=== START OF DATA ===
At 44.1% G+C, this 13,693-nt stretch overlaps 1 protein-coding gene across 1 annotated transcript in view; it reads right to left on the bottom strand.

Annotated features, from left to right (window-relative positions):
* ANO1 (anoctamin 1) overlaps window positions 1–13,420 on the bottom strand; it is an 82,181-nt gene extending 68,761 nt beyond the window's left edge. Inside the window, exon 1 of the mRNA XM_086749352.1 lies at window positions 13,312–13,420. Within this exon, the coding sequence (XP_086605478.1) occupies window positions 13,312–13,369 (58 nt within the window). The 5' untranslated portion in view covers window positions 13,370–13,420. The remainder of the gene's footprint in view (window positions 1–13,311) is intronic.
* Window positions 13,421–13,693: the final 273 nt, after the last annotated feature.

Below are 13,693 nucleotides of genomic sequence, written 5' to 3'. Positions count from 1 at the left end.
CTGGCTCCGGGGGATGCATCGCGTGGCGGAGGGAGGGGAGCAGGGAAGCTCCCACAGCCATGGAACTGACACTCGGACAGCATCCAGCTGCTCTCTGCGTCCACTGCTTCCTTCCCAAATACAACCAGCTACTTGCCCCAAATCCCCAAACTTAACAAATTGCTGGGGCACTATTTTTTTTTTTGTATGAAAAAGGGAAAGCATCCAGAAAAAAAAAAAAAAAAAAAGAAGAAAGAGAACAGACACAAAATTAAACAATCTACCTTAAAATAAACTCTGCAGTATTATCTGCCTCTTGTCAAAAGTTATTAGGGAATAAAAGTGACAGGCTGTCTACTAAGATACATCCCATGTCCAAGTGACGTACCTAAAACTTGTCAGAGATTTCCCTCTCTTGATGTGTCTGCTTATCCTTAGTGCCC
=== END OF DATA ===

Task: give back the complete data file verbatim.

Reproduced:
At 44.1% G+C, this 13,693-nt stretch overlaps 1 protein-coding gene across 1 annotated transcript in view; it reads right to left on the bottom strand.

Annotated features, from left to right (window-relative positions):
* ANO1 (anoctamin 1) overlaps window positions 1–13,420 on the bottom strand; it is an 82,181-nt gene extending 68,761 nt beyond the window's left edge. Inside the window, exon 1 of the mRNA XM_086749352.1 lies at window positions 13,312–13,420. Within this exon, the coding sequence (XP_086605478.1) occupies window positions 13,312–13,369 (58 nt within the window). The 5' untranslated portion in view covers window positions 13,370–13,420. The remainder of the gene's footprint in view (window positions 1–13,311) is intronic.
* Window positions 13,421–13,693: the final 273 nt, after the last annotated feature.

Below are 13,693 nucleotides of genomic sequence, written 5' to 3'. Positions count from 1 at the left end.
CTGGCTCCGGGGGATGCATCGCGTGGCGGAGGGAGGGGAGCAGGGAAGCTCCCACAGCCATGGAACTGACACTCGGACAGCATCCAGCTGCTCTCTGCGTCCACTGCTTCCTTCCCAAATACAACCAGCTACTTGCCCCAAATCCCCAAACTTAACAAATTGCTGGGGCACTATTTTTTTTTTTGTATGAAAAAGGGAAAGCATCCAGAAAAAAAAAAAAAAAAAAAGAAGAAAGAGAACAGACACAAAATTAAACAATCTACCTTAAAATAAACTCTGCAGTATTATCTGCCTCTTGTCAAAAGTTATTAGGGAATAAAAGTGACAGGCTGTCTACTAAGATACATCCCATGTCCAAGTGACGTACCTAAAACTTGTCAGAGATTTCCCTCTCTTGATGTGTCTGCTTATCCTTAGTGCCC